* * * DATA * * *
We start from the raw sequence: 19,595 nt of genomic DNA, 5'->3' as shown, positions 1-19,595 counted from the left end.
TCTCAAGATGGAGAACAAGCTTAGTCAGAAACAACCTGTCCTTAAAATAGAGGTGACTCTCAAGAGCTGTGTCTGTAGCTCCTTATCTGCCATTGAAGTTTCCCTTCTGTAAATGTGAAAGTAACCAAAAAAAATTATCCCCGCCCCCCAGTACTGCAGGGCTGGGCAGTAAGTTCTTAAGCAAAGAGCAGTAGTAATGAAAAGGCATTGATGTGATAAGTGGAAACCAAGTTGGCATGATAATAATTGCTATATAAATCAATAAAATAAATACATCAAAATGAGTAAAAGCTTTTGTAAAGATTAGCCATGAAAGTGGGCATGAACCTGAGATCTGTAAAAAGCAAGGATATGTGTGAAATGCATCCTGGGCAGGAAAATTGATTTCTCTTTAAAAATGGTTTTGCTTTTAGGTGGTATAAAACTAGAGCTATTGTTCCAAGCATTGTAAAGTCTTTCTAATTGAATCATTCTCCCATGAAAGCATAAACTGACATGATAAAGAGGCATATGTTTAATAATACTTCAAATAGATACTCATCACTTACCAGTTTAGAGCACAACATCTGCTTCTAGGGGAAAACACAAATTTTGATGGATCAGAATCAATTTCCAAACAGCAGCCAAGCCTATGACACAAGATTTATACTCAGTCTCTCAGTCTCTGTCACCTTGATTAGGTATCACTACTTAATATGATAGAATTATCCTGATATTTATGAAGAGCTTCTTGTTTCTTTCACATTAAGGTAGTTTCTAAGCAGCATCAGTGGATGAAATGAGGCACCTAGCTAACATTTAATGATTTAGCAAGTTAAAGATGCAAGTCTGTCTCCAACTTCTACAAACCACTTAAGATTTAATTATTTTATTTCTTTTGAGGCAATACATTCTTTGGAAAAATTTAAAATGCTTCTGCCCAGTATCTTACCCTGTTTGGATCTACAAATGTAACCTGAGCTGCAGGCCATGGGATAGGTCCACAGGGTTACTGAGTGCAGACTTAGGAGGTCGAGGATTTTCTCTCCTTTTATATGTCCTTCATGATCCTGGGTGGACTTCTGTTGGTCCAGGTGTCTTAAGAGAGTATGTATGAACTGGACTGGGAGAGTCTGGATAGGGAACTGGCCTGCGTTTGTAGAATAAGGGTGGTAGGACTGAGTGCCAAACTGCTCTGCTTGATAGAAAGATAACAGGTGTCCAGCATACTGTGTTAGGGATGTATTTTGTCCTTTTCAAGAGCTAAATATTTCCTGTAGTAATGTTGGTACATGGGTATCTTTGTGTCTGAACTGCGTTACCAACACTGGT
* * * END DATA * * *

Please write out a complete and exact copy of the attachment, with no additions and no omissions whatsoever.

We start from the raw sequence: 19,595 nt of genomic DNA, 5'->3' as shown, positions 1-19,595 counted from the left end.
TCTCAAGATGGAGAACAAGCTTAGTCAGAAACAACCTGTCCTTAAAATAGAGGTGACTCTCAAGAGCTGTGTCTGTAGCTCCTTATCTGCCATTGAAGTTTCCCTTCTGTAAATGTGAAAGTAACCAAAAAAAATTATCCCCGCCCCCCAGTACTGCAGGGCTGGGCAGTAAGTTCTTAAGCAAAGAGCAGTAGTAATGAAAAGGCATTGATGTGATAAGTGGAAACCAAGTTGGCATGATAATAATTGCTATATAAATCAATAAAATAAATACATCAAAATGAGTAAAAGCTTTTGTAAAGATTAGCCATGAAAGTGGGCATGAACCTGAGATCTGTAAAAAGCAAGGATATGTGTGAAATGCATCCTGGGCAGGAAAATTGATTTCTCTTTAAAAATGGTTTTGCTTTTAGGTGGTATAAAACTAGAGCTATTGTTCCAAGCATTGTAAAGTCTTTCTAATTGAATCATTCTCCCATGAAAGCATAAACTGACATGATAAAGAGGCATATGTTTAATAATACTTCAAATAGATACTCATCACTTACCAGTTTAGAGCACAACATCTGCTTCTAGGGGAAAACACAAATTTTGATGGATCAGAATCAATTTCCAAACAGCAGCCAAGCCTATGACACAAGATTTATACTCAGTCTCTCAGTCTCTGTCACCTTGATTAGGTATCACTACTTAATATGATAGAATTATCCTGATATTTATGAAGAGCTTCTTGTTTCTTTCACATTAAGGTAGTTTCTAAGCAGCATCAGTGGATGAAATGAGGCACCTAGCTAACATTTAATGATTTAGCAAGTTAAAGATGCAAGTCTGTCTCCAACTTCTACAAACCACTTAAGATTTAATTATTTTATTTCTTTTGAGGCAATACATTCTTTGGAAAAATTTAAAATGCTTCTGCCCAGTATCTTACCCTGTTTGGATCTACAAATGTAACCTGAGCTGCAGGCCATGGGATAGGTCCACAGGGTTACTGAGTGCAGACTTAGGAGGTCGAGGATTTTCTCTCCTTTTATATGTCCTTCATGATCCTGGGTGGACTTCTGTTGGTCCAGGTGTCTTAAGAGAGTATGTATGAACTGGACTGGGAGAGTCTGGATAGGGAACTGGCCTGCGTTTGTAGAATAAGGGTGGTAGGACTGAGTGCCAAACTGCTCTGCTTGATAGAAAGATAACAGGTGTCCAGCATACTGTGTTAGGGATGTATTTTGTCCTTTTCAAGAGCTAAATATTTCCTGTAGTAATGTTGGTACATGGGTATCTTTGTGTCTGAACTGCGTTACCAACACTGGT